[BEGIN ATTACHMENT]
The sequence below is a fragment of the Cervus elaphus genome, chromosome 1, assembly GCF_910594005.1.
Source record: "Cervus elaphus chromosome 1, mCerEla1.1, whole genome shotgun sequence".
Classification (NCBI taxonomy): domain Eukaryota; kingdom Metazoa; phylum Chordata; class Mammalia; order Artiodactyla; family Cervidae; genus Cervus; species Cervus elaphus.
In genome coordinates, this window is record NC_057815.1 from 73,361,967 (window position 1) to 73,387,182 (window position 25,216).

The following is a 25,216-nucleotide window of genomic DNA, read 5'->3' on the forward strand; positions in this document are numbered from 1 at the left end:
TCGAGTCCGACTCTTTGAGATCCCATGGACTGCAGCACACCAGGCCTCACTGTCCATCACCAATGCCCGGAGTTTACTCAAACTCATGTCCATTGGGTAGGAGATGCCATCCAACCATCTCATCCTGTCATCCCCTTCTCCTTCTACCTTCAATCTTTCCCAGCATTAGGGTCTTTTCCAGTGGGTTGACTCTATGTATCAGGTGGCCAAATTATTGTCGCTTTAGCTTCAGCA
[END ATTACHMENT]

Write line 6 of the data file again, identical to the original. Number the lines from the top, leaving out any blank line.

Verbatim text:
TCGAGTCCGACTCTTTGAGATCCCATGGACTGCAGCACACCAGGCCTCACTGTCCATCACCAATGCCCGGAGTTTACTCAAACTCATGTCCATTGGGTAGGAGATGCCATCCAACCATCTCATCCTGTCATCCCCTTCTCCTTCTACCTTCAATCTTTCCCAGCATTAGGGTCTTTTCCAGTGGGTTGACTCTATGTATCAGGTGGCCAAATTATTGTCGCTTTAGCTTCAGCA